Space is Real
“... see, all I’m saying is that minerals are a rudimentary form of consciousness, whereas the other people are saying that consciousness is a complicated form of minerals.” — Alan Watts (The Tao of Philosophy, 1972)
“If I can’t picture it, I can’t understand it.” John Wheeler (quoting Einstein while discussing his Participatory Anthropic Principle in 1990 with writer John Horgan).
“I do take 100% seriously the idea that the world is a figment of the imagination,” John Wheeler (in remarks to physicist/science writer Jeremy Bernstein in 1985).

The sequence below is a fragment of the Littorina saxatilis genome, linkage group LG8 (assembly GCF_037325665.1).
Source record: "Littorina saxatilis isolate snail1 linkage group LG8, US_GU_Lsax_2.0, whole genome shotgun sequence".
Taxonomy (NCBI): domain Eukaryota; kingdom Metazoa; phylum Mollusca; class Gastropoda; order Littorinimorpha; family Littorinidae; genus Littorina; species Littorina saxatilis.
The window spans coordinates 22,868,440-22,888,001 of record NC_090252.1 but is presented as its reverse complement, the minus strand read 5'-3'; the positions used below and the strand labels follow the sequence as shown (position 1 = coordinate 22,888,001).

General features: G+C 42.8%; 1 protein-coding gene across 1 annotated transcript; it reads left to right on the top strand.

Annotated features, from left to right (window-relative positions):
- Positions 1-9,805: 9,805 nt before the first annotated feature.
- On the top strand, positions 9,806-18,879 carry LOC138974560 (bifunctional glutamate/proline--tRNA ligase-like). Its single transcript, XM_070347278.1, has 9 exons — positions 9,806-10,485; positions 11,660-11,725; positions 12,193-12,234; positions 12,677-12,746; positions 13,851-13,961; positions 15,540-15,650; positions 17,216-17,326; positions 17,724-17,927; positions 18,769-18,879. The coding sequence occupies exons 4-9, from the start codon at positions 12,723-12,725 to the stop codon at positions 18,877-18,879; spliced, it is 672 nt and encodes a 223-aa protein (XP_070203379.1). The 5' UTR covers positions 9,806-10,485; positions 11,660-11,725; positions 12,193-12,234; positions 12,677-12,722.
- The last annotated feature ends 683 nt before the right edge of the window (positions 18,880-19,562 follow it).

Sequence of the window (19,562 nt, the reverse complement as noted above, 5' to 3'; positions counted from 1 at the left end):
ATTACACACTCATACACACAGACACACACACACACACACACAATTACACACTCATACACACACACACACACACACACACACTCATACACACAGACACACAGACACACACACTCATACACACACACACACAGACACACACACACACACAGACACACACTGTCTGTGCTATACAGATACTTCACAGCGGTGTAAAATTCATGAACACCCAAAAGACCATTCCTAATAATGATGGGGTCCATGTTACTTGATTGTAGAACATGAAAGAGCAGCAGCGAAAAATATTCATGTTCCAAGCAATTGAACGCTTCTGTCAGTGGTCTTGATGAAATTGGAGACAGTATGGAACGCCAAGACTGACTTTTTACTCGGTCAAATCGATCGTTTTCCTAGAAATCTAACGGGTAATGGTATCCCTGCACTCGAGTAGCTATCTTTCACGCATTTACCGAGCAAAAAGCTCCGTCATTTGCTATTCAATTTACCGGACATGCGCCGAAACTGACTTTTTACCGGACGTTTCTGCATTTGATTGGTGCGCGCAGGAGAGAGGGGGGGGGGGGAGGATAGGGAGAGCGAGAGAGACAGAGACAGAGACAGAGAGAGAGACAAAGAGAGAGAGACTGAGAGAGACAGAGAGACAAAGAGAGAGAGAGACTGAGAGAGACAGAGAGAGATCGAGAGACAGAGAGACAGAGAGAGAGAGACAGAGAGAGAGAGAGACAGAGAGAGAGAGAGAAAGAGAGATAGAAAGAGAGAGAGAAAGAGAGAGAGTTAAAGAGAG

When we consider the fact that we emerge from the world, and are not separate from it – that the atoms in our bodies were forged in the hearts of stars billions of years ago – our exploration of the natural world becomes a way of knowing ourselves. These works explore this idea within images from NASA’s archive, either imbueing the surface of these space exploration images with salt - a mineral found in our bodies, which has a crystal structure annalogous to the ignition clouds of rockets - or else softening our default understanding of images as spaces by asserting their object-ness (their surface, their three-dimensionality). The Modernist picture plane becomes a vehicle for both participating in the image, and embracing it as an figure that shares our space. Images are a liminal space where the mental and the physical rub together and meet – where the world exists both inside and outside our heads – where looking out is the same as looking in.